Learning to hear with a cochlear implant is a lot of work. Those who have had prior hearing, such as Rush Limbaugh, say the sound is similar to the voice of Mickey Mouse. He had no trouble because he knew how to interpret the different sounds. But when you’ve never heard the knock of a door, how do you know what it is? Heather Whitestone tells a story of being in the family van and becoming unnerved by an incessant sound, until her husband finally realized it was the sound of her sons in the back seat sniffling.

So texting is an awesome tool for the deaf. They can do things just like others – call their children in to supper with a text, tell their teenager to turn off the light and go to bed, find out where their husband is in the mall, and communicate with the hearing world without skipping a beat. And in a pinch, if the lady at the hamburger counter can’t understand them, it’s a portable communicator. Type it in and hold it up for her to read.

Last year I interviewed Bruce Maddern, MD, a physician who was instrumental in getting the cochlear implant program started in Jacksonville about 20 years ago. He said that because cochlear implants were still a deaf culture hot button, he gathered all the community players together at his house for a dinner party. And it was at that dinner party that he realized, among the hearing and the deaf, he was the only person at the table who couldn’t communicate with everyone because he did not know sign language.  He said that rocked his world in understanding how the deaf feel.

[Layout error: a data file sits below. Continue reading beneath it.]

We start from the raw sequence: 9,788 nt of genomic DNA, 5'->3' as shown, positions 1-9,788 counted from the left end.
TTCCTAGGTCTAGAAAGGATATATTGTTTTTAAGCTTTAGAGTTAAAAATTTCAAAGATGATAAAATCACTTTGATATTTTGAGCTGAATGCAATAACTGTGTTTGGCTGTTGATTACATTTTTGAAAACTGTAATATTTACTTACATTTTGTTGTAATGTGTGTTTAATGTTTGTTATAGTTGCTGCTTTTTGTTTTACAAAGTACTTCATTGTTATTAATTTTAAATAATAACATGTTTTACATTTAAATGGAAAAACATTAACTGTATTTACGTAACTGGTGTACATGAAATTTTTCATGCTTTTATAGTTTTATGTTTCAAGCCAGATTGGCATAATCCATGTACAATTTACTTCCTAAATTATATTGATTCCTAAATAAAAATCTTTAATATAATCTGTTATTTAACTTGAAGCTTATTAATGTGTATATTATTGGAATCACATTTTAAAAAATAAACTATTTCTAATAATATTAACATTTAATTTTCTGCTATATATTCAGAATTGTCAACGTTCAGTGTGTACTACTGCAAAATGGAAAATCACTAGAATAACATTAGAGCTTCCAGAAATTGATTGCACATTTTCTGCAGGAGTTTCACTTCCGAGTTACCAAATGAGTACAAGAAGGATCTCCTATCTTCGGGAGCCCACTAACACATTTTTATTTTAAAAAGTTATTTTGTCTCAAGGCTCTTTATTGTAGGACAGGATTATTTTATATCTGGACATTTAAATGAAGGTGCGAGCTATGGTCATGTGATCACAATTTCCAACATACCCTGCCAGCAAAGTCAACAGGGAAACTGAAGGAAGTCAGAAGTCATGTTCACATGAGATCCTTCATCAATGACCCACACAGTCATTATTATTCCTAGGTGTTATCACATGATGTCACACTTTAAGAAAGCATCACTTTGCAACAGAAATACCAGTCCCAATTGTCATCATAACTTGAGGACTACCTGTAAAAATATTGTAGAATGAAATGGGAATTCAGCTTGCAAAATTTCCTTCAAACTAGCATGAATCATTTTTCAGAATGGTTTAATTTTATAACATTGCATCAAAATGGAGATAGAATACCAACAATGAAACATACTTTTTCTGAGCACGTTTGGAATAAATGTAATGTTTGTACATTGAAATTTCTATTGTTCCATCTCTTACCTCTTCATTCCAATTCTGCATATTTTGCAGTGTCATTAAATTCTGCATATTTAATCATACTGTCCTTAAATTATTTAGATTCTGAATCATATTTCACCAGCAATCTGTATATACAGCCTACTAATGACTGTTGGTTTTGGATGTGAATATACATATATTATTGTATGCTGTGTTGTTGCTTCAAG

Who knew that the past-time that drives many parents nuts would be another magnificent tool in the toolbox for the deaf?

Only the Snarky Need Apply

14 Sep

I’ve made a pact with myself to try to post a blog at least five days out of each week. I love to write, and if your want to be honest, blogging is the most self-indulgent type of writing there is, except for maybe writing in an actual journal. That nobody’s supposed to read. But they always do.

Over the years, we’ve all read a lot about how much journaling is supposed to cleanse our souls, yada, yada, yada.  To me, it’s just another way to puke up all the negative in our lives and document it without somebody saying “please shut the hell up.”  And then it’s there to read again when we aren’t feeling bad enough already.